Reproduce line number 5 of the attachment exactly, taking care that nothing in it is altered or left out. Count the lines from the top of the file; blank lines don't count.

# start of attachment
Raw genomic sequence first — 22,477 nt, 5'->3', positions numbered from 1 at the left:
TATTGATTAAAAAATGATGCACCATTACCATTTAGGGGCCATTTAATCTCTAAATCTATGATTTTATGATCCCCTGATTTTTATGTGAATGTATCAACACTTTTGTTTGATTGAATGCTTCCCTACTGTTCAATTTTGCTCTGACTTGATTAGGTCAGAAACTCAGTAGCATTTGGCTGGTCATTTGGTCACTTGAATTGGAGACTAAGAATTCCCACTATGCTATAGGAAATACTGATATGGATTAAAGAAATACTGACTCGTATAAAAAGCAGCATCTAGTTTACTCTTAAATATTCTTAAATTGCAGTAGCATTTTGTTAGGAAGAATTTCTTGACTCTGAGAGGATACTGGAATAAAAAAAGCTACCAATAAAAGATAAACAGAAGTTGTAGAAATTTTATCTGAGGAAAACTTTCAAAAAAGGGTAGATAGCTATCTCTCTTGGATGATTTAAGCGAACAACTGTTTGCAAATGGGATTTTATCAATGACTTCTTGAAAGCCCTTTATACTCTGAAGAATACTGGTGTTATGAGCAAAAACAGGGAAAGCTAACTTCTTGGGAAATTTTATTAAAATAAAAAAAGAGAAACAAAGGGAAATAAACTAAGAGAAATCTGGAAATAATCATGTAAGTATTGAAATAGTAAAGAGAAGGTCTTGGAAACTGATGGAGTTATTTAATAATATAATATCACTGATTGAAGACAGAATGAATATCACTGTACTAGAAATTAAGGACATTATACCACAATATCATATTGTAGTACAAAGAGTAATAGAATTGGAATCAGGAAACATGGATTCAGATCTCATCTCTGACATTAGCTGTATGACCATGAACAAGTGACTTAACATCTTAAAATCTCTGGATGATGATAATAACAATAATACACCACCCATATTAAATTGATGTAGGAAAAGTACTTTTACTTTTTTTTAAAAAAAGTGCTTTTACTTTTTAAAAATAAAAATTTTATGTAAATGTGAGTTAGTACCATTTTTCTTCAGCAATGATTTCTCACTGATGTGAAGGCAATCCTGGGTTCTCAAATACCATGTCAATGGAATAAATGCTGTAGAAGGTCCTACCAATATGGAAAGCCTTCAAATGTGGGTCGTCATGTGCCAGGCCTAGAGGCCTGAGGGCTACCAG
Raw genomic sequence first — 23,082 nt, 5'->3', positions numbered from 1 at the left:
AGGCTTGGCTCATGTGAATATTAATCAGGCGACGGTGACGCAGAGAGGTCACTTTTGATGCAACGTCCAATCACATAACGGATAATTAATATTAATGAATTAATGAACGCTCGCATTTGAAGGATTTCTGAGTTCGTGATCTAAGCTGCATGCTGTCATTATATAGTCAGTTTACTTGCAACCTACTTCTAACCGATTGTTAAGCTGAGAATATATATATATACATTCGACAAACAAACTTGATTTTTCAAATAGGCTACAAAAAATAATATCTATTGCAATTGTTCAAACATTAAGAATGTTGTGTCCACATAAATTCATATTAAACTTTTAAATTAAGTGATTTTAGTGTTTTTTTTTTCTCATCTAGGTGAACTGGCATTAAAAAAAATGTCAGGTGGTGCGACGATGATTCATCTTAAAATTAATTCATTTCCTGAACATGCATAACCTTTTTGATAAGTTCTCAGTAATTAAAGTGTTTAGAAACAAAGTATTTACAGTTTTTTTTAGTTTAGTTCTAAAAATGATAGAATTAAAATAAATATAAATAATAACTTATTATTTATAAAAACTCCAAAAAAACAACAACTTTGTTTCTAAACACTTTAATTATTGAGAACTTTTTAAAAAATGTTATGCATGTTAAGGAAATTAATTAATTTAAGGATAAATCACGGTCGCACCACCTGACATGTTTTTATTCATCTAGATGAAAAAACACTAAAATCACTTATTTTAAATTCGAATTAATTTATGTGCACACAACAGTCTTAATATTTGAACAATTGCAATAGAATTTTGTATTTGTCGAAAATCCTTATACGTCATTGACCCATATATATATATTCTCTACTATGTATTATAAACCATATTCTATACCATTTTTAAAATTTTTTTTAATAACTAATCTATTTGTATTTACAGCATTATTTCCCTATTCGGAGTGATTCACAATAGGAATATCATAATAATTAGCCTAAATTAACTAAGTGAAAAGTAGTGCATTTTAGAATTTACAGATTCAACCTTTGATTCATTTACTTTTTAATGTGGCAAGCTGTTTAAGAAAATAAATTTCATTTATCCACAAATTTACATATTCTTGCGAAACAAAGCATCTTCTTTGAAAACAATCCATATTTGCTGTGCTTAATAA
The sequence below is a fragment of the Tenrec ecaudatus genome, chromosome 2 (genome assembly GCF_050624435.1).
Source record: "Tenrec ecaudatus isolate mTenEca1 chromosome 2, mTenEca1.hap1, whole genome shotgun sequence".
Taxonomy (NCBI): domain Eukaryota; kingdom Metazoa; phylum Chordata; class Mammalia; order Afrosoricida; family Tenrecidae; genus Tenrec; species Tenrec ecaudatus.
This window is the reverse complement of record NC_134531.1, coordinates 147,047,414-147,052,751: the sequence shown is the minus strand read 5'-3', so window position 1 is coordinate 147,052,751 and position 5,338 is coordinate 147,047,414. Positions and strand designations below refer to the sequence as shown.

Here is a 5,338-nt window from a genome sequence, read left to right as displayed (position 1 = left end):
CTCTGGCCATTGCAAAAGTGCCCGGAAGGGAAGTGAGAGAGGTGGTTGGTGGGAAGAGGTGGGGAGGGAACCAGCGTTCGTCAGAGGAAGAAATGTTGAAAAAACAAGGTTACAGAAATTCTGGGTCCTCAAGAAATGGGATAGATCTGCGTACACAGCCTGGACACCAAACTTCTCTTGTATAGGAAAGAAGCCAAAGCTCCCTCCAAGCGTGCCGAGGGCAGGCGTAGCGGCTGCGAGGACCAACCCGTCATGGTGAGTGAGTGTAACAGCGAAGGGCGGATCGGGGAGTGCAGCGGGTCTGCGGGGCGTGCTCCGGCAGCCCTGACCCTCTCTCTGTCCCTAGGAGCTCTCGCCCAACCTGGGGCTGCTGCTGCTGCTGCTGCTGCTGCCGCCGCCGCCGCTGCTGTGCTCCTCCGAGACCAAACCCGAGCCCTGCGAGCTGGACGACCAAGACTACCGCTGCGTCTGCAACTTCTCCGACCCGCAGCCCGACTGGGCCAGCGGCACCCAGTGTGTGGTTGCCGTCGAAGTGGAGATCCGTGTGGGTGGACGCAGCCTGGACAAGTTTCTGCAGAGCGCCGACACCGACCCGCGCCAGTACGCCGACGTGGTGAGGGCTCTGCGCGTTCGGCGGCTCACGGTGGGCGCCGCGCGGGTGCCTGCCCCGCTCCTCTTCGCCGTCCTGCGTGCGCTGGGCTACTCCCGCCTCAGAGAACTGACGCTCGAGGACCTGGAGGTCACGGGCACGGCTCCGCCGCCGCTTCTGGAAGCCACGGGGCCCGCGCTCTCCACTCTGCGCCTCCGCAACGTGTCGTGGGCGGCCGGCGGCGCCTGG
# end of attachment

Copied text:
The sequence below is a fragment of the Tenrec ecaudatus genome, chromosome 2 (genome assembly GCF_050624435.1).